Embrace data gravity to prosper in the data economy

Capitalising on the data economy isn’t about following the zeitgeist of emerging technologies. Enterprises in search of a competitive edge can focus on a quieter force: data gravity.

The concept of data gravity has emerged as a differentiator for businesses; you could even argue it’s the linchpin of economic progress for the 21st century. In an age where global commerce runs on data, the notion of “data gravity” explains how enterprises can strategically position themselves to be in physical close proximity to their data for economic gain.

Competitive advantage by proximity

Enterprises are accumulating vast troves of data. According to IDC, approximately 291 zettabytes (ZB) of digital data will be generated in 2027, equivalent to watching the entire Netflix catalogue 663 million times.

As the data reservoir grows, modern applications, services, and processes increasingly rely on real-time or near-real-time access to this data. Attempting to move this data away from its source can lead to undesirable outcomes such as latency, inefficiencies, and even application failures. The intricate web of interdependencies within this ecosystem makes data relocation a complex endeavour. It’s not just about moving data; it’s about relocating an entire interconnected ecosystem. Consequently, data centres possess an inherent ability to attract digitally powered enterprises, which in turn triggers a domino effect that fosters innovation hotspots for businesses.

Singapore is one market that has showcased the transformative power of data gravity, and this strategic focus has paid off. Since 1991, Singapore has been investing in the development of the STEM sector under the five-year National Technology Plan, where US$2 billion was channelled towards cultivating the research ecosystem and culture. Since then, the city-state has expanded these efforts by transforming itself into an APJ hub for data centres and simultaneously designing a business environment where data-centric businesses could thrive.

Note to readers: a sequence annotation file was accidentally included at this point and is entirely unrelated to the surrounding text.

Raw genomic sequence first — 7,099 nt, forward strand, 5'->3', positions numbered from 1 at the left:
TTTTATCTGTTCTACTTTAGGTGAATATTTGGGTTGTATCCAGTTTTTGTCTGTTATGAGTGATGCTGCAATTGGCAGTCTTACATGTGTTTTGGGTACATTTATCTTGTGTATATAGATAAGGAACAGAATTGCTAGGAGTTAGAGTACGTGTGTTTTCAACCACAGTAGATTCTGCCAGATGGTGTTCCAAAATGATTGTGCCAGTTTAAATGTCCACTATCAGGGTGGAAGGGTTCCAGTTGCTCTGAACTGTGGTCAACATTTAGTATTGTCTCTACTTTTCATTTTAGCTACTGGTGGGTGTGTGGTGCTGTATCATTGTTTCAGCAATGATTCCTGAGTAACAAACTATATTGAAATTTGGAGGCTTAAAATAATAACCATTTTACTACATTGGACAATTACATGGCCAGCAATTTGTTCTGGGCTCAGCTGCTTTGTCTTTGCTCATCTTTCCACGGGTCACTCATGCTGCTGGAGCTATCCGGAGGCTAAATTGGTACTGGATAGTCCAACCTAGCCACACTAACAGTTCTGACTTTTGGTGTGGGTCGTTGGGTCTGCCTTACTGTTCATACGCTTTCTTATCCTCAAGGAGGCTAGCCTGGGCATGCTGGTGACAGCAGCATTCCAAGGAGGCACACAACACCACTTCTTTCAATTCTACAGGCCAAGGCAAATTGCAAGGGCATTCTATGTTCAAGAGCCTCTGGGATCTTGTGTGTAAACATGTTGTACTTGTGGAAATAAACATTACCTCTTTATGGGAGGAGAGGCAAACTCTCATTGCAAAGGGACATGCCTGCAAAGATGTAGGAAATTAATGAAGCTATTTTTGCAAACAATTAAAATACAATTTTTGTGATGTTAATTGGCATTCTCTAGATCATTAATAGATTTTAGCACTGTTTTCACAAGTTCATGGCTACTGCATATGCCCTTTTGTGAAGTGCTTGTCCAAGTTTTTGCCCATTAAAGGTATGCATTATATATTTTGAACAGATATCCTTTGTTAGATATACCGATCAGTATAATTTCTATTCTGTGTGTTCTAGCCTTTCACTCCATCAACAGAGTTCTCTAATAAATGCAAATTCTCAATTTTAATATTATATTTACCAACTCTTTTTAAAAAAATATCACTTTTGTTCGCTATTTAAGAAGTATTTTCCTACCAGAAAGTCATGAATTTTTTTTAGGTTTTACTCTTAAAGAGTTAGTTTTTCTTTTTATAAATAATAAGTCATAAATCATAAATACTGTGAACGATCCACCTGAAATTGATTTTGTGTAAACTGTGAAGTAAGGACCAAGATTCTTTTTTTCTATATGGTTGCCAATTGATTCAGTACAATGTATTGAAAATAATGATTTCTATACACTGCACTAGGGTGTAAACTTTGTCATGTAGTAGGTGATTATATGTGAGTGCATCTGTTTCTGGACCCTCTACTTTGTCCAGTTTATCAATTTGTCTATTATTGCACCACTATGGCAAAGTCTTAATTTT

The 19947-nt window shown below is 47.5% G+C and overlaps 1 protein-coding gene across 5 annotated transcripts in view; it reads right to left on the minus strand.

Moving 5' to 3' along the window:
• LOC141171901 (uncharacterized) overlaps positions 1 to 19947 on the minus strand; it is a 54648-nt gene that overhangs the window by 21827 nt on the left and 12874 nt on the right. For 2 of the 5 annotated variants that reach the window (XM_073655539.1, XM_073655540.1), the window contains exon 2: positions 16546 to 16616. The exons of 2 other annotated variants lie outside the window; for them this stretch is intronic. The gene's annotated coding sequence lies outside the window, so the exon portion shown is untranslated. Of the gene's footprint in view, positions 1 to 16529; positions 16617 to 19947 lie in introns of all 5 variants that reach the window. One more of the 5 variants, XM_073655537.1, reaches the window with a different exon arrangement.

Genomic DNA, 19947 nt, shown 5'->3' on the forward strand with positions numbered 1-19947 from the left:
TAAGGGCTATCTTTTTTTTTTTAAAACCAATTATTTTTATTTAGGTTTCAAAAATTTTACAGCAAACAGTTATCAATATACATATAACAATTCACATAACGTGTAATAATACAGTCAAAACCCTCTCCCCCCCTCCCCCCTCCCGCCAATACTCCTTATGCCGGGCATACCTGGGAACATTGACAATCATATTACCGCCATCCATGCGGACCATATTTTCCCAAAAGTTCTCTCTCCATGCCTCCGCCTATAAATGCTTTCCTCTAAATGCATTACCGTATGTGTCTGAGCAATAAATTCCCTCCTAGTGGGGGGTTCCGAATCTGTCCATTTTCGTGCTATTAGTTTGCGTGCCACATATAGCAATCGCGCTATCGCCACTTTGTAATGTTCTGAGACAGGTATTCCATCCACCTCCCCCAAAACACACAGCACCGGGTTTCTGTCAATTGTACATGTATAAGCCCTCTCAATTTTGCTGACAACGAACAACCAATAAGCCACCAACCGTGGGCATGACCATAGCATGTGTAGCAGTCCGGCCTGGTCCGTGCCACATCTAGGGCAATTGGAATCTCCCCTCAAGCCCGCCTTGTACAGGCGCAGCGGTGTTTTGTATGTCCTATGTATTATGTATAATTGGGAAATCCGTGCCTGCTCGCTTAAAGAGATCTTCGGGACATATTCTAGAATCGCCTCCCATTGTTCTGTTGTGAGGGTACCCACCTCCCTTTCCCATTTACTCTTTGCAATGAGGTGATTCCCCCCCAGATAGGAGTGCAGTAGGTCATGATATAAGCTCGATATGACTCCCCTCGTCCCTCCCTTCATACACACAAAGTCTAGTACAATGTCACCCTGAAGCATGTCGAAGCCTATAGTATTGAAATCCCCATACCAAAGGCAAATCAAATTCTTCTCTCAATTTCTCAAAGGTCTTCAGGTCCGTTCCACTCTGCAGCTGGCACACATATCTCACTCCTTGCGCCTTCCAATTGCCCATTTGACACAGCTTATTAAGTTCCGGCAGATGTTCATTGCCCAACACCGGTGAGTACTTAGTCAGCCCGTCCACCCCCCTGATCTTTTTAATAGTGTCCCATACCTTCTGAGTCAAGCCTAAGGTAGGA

Today, these investments in growing data-centric industries continue through Singapore’s Smart Nation strategy, and the investments are bearing fruit. This is evident in Singapore’s track record of enticing big names, such as Rolls-Royce, FedEx, and Google, to set up headquarters, labs, and innovation centres here, solidifying Singapore’s reputation as a test bed for new technology.

This phenomenon isn’t isolated; it’s a global trend observed from Silicon Valley to Mumbai. These are the hubs where data resides, where businesses converge, and where economic prosperity invariably follows. The implication for Asia-Pacific and Japan (APJ) is clear: Markets that fail to seize this opportunity in creating data gravity hotspots risk lagging behind in economic progress. And enterprises that pull away from their centres of data gravity risk losing a competitive edge.

The opportunity to build for success

Nations and businesses, particularly in Asia, can capitalise on this data-driven revolution. With a burgeoning young workforce, digital leapfrogging, and a history of robust industrial policies, this region has the ideal foundation.

In fact, it is already on this path. Southeast Asia’s digital economy is set to hit US$100 billion in revenue this year — an eight-time revenue increase for digital businesses in the last eight years. These efforts are further compounded by the data storage sector forecasted to grow by 11% annually. We can supercharge this trend if we digitally unite to prioritise data gravity, accelerating market growth and ultimately building an economy that attracts data to the region.

To realise this, we must start with robust infrastructure, as nations invest in critical components to transform their data reserves into economic powerhouses. These investments encompass cutting-edge technological frameworks, secure data management systems, conducive regulatory environments that foster innovation, and strong public, private, and academic collaboration to deliver ‘workforce-ready’ graduates.

A digitally skilled workforce is crucial for advancing the data economy. Collaborative efforts between the private and public sectors are essential to develop a sustainable talent pipeline. Since 2021, initiatives involving partnerships with institutions of higher learning in Singapore have successfully equipped over 5,000 students with essential skills for emerging technologies. These projects are key to fostering the necessary environment for the region’s digital future.

The digital future is upon us, and APJ nations are poised for growth. By adopting a strategic approach, building up the technology ecosystem, infrastructure, and workforce, these nations can reap the benefits of an ecosystem in which digitally powered ideas can turn into breakthrough realities. For enterprises, the future belongs to those who understand the power of data.